Interleukin (IL)-6, one of the cytokines released from inflammatory cells, stimulates insulin secretion in a physiological concentration (1-100 pg/ml), but the exact mechanism is still unknown. The present studies were undertaken to investigate the mechanism of IL-6-induced stimulation of insulin secretion in HIT-T 15 cells. The effects of the addition of nifedipine on the IL-6 (100 pg/ml)-induced stimulation of insulin secretion were investigated. We also examined the possibility that IL-6 (1-100 pg/ml) may stimulate insulin messenger ribonucleic acid (mRNA) expression, using the reverse transcription-polymerase chain reaction method. The addition of 100 and 1000 nM nifedipine significantly attenuated the stimulatory effects of 100 pg/ml IL-6 on insulin secretion. The addition of 1-100 pg/ml IL-6 dose-dependently increased preproinsulin mRNA expression relative to beta-actin mRNA. IL-6 increased insulin gene promoter activity of fragments A (-2188 to +337 bp) and B (-1782 to +270 bp) but not fragments C (-1275 to +270 bp), D (-1138 to +270 bp), E (-880 to +236 bp) or F (-356 to +252 bp). The addition of 10 nM nifedipine completely abolished the stimulatory effect of 10-100 pg/ml IL-6 on relative preproinsulin mRNA expression. These data raised the possibility that IL-6 increased preproinsulin mRNA expression via the stimulation of Ca(2+) influx which enhances insulin gene expression.

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M Imae, Y Inoue, Z Fu, H Kato and T Noguchi

Hepatocyte nuclear factor-3 (HNF-3) belongs to a large family of forkhead transcription factors and is made up of three members (HNF-3alpha, -3beta and -3gamma). It has been shown that HNF-3 regulates a number of metabolically important genes. However, the mechanisms underlying this regulation of HNF-3 activity by hormones and nutrition have not yet been well elucidated. In attempting to explore the regulation of gene expression of HNF-3 members by physiological status, we analyzed the effects of insulin, dexamethasone and protein malnutrition on the hepatic mRNA level of each member. Male Wistar rats were fed on a 12% casein diet, 12% gluten diet (deficient in lysine and threonine) or a protein-free diet for 1 week. The protein-free diet and gluten diet caused a 3. 7-fold increase in HNF-3g mRNA in the liver and did not affect the mRNA level of either HNF-3alpha or HNF-3beta. Daily administration of dexamethasone caused the mRNA levels of HNF-3alpha and HNF-3beta to increase (2.3- and 1.4-fold, respectively), but had no effect on the HNF-3gamma mRNA level. In diabetic rats that had been injected with streptozotocin, an elevation of the hepatic mRNA levels of HNF-3beta and HNF-3gamma was observed (1.6-and 1.9-fold, respectively). Insulin replacement in the diabetic rats decreased both mRNA levels in a dose-dependent manner. HNF-3alpha mRNA was not affected by insulin status. These results show that the genes of the three members of the HNF-3 family respond differently to hormonal and nutritional factors suggesting that the activities of HNF-3 members are regulated, at least in part, by the levels of their gene expression.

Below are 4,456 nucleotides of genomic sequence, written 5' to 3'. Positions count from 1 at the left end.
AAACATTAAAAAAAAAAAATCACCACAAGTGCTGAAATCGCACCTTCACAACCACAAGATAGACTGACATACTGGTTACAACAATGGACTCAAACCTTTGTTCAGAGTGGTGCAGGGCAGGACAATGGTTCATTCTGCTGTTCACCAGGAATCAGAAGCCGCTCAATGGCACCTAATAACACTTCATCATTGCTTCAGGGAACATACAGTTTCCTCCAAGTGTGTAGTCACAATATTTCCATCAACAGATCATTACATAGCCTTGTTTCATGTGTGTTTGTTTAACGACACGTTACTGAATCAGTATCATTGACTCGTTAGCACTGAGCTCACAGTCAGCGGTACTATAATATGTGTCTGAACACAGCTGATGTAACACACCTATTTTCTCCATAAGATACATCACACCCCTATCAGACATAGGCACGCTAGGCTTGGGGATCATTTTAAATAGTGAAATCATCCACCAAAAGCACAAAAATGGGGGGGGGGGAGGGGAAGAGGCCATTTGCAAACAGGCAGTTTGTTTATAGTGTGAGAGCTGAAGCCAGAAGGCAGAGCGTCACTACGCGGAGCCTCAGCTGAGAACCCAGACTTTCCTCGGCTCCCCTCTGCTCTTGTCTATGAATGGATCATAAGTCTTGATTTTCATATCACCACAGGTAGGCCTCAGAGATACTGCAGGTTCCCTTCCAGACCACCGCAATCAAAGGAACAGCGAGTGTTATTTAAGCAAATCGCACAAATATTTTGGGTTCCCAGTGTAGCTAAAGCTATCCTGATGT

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Y Ninomiya, Y Arao, T Kometani, S Hiwatashi, T Yamasaki, T Erikawa, H Yamaguchi, T Hasegawa, S Masushige and S Kato

Abstract